Mind, body & spirit: Area pastors play important role in Hospice programWORTHINGTON — As site coordinator at Sanford Hospice Windom-Worthington Jackson, Katie Howell is thankful year-round for the help she gets from pastors.
By: Ryan McGaughey, Worthington Daily Globe
WORTHINGTON — As site coordinator at Sanford Hospice Windom-Worthington Jackson, Katie Howell is thankful year-round for the help she gets from pastors.
That’s why even though Hospice Pastoral Month was observed in October, Howell is well aware that clergy pay a pivotal role in the lives of patients and their families in all 12 months of the year.
“We recognize chaplains because they perform an important part of our mission — caring for mind, body and spirit at the end of life,” she said.
Three pastors serve as chaplains for Sanford Hospice W-W-J: David Lightner of Evangelical Free Church, Windom; Steve Mehl of Bethlehem Lutheran Church, Lakefield; and Irwin VanLeeuwen of American Reformed Church, Worthington.
For Mehl, lending a Hospice hand has long part of his life. Prior to coming to Lakefield six and a half years ago, he was involved with Hospice for nearly nine years with his previous congregation.
“It’s a different kind of opportunity to serve God,” Mehl said.
Lightner, who has been involved with Hospice for about four years, sees the importance of meeting “people’s spiritual needs at this time of their lives.” He also notes that he and other pastors provide ministry to people regardless of denomination.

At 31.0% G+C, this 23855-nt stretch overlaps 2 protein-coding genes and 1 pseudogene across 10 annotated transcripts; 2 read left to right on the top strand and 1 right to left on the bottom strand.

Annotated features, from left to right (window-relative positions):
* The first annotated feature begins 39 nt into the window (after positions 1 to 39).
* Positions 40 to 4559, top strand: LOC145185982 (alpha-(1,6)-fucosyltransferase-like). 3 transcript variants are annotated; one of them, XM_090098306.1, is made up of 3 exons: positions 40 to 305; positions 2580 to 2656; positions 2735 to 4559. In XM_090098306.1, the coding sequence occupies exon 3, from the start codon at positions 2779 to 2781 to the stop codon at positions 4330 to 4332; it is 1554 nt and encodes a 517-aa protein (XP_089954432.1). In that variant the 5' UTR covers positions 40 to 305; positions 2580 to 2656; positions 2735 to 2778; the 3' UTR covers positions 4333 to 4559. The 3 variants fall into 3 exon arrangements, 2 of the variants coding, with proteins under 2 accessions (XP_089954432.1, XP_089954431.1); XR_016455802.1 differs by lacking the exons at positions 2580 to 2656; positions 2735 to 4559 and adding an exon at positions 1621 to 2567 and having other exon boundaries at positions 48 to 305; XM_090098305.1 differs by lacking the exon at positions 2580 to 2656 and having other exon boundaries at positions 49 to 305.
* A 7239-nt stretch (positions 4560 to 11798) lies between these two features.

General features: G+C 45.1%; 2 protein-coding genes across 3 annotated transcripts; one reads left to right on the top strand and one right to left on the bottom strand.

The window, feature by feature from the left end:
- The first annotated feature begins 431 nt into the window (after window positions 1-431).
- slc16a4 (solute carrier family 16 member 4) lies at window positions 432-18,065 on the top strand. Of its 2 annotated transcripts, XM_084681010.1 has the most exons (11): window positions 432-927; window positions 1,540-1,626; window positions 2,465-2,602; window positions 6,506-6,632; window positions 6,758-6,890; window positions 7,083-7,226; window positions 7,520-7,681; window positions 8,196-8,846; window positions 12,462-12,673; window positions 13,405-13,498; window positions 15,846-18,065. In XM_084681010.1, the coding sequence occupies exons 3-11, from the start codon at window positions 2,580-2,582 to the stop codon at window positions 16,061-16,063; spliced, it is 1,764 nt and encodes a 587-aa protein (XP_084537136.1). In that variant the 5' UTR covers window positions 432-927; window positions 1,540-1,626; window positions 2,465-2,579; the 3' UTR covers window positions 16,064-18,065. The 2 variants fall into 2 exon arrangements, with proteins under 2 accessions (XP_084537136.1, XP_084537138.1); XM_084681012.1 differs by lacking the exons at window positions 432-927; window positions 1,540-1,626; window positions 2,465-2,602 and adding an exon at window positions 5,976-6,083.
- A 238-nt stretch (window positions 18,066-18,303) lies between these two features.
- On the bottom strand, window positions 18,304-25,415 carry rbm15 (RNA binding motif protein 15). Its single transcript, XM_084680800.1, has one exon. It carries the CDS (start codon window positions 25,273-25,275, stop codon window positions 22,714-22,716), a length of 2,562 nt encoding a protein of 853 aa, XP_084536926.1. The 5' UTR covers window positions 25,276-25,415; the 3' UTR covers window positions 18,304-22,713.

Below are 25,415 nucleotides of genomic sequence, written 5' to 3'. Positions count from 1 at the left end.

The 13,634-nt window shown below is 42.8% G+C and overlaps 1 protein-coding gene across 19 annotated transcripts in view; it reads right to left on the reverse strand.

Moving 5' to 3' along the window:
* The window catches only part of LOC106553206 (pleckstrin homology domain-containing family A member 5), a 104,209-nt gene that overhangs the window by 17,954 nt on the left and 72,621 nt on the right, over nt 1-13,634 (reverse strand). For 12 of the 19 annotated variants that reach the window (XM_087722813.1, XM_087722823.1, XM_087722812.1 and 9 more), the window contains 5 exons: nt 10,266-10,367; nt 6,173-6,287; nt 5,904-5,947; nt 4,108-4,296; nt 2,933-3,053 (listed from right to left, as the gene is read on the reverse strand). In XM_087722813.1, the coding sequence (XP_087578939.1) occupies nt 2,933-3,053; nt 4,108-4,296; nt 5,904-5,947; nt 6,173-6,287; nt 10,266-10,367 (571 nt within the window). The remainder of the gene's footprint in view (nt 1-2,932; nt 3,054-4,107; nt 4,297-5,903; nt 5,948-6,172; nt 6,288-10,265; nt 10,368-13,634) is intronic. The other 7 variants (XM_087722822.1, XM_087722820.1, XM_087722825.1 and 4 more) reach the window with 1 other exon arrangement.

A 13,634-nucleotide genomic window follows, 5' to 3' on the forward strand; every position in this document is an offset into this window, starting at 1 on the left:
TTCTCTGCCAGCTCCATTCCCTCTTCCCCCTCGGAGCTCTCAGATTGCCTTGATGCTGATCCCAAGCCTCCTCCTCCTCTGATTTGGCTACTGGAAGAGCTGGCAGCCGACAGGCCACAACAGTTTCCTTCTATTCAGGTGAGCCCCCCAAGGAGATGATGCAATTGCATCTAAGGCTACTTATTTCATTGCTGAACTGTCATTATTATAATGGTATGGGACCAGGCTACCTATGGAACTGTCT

“I think it’s important to note we’re not taking the place of a person’s pastor,” he added.
Pastors regularly meet every other week with a Hospice team that also includes a medical director, nurses and a social worker.
“A lot of people think of Hospice and think of a nurse and doctor going to the house,” Howell said. “But we want pastors to be more visible. … I also think there are a lot of times at the end where people will realize, ‘I’m going to meet my maker, and am I OK with all of this?’”
In addition to what the pastors themselves do in the Hospice program, there are other means of spiritual contribution.
“Women of this community and surrounding communities have made prayer shawls for Hospice patients,” VanLeeuwen explained. “They are given to them (patients) at initial contract … and they remind them of this great gift of coming before Him in prayer.”
Additionally, VanLeeuwen said Worthington’s ministerium gives Share and Care kits — which include CD players, CD music, a Bible, writing material and toiletries — to Hospice patients and their families. Kits are returned after deaths and re-used.
Perhaps most importantly, though, is the simple fact that the Hospice chaplains are always there when needed.
“We volunteer for Hospice Cottage and are on 24-hour call,” VanLeeuwen said. “And if a (patient’s) pastor is out of town, we cover for them.”